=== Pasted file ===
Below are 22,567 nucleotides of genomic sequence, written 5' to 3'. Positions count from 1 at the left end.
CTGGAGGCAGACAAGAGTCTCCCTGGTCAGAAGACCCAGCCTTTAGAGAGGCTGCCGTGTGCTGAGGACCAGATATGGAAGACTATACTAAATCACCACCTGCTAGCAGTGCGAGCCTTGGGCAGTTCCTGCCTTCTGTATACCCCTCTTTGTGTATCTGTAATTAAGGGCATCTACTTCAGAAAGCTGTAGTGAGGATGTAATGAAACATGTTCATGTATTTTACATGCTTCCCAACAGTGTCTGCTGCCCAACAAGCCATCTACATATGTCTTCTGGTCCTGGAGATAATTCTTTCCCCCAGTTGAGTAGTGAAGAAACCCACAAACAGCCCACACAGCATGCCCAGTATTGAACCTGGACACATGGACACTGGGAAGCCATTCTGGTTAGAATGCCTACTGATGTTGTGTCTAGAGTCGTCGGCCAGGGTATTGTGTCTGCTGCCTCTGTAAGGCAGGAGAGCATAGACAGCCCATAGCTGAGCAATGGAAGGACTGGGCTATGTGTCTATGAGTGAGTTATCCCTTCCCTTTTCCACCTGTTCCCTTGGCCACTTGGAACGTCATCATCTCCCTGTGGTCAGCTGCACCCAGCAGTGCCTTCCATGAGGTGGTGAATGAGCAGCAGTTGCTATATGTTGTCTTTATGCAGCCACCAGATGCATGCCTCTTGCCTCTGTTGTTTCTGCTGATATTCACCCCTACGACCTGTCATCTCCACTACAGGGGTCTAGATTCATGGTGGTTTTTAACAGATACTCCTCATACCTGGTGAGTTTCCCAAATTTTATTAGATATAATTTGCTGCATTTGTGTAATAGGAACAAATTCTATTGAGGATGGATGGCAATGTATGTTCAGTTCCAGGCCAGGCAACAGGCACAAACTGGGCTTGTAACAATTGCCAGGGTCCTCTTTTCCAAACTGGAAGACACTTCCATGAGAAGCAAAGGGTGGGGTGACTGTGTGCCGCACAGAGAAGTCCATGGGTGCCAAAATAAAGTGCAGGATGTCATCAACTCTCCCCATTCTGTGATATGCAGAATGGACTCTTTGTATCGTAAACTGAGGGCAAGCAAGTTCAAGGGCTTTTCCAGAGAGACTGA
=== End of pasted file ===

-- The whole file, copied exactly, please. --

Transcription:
Below are 22,567 nucleotides of genomic sequence, written 5' to 3'. Positions count from 1 at the left end.
CTGGAGGCAGACAAGAGTCTCCCTGGTCAGAAGACCCAGCCTTTAGAGAGGCTGCCGTGTGCTGAGGACCAGATATGGAAGACTATACTAAATCACCACCTGCTAGCAGTGCGAGCCTTGGGCAGTTCCTGCCTTCTGTATACCCCTCTTTGTGTATCTGTAATTAAGGGCATCTACTTCAGAAAGCTGTAGTGAGGATGTAATGAAACATGTTCATGTATTTTACATGCTTCCCAACAGTGTCTGCTGCCCAACAAGCCATCTACATATGTCTTCTGGTCCTGGAGATAATTCTTTCCCCCAGTTGAGTAGTGAAGAAACCCACAAACAGCCCACACAGCATGCCCAGTATTGAACCTGGACACATGGACACTGGGAAGCCATTCTGGTTAGAATGCCTACTGATGTTGTGTCTAGAGTCGTCGGCCAGGGTATTGTGTCTGCTGCCTCTGTAAGGCAGGAGAGCATAGACAGCCCATAGCTGAGCAATGGAAGGACTGGGCTATGTGTCTATGAGTGAGTTATCCCTTCCCTTTTCCACCTGTTCCCTTGGCCACTTGGAACGTCATCATCTCCCTGTGGTCAGCTGCACCCAGCAGTGCCTTCCATGAGGTGGTGAATGAGCAGCAGTTGCTATATGTTGTCTTTATGCAGCCACCAGATGCATGCCTCTTGCCTCTGTTGTTTCTGCTGATATTCACCCCTACGACCTGTCATCTCCACTACAGGGGTCTAGATTCATGGTGGTTTTTAACAGATACTCCTCATACCTGGTGAGTTTCCCAAATTTTATTAGATATAATTTGCTGCATTTGTGTAATAGGAACAAATTCTATTGAGGATGGATGGCAATGTATGTTCAGTTCCAGGCCAGGCAACAGGCACAAACTGGGCTTGTAACAATTGCCAGGGTCCTCTTTTCCAAACTGGAAGACACTTCCATGAGAAGCAAAGGGTGGGGTGACTGTGTGCCGCACAGAGAAGTCCATGGGTGCCAAAATAAAGTGCAGGATGTCATCAACTCTCCCCATTCTGTGATATGCAGAATGGACTCTTTGTATCGTAAACTGAGGGCAAGCAAGTTCAAGGGCTTTTCCAGAGAGACTGA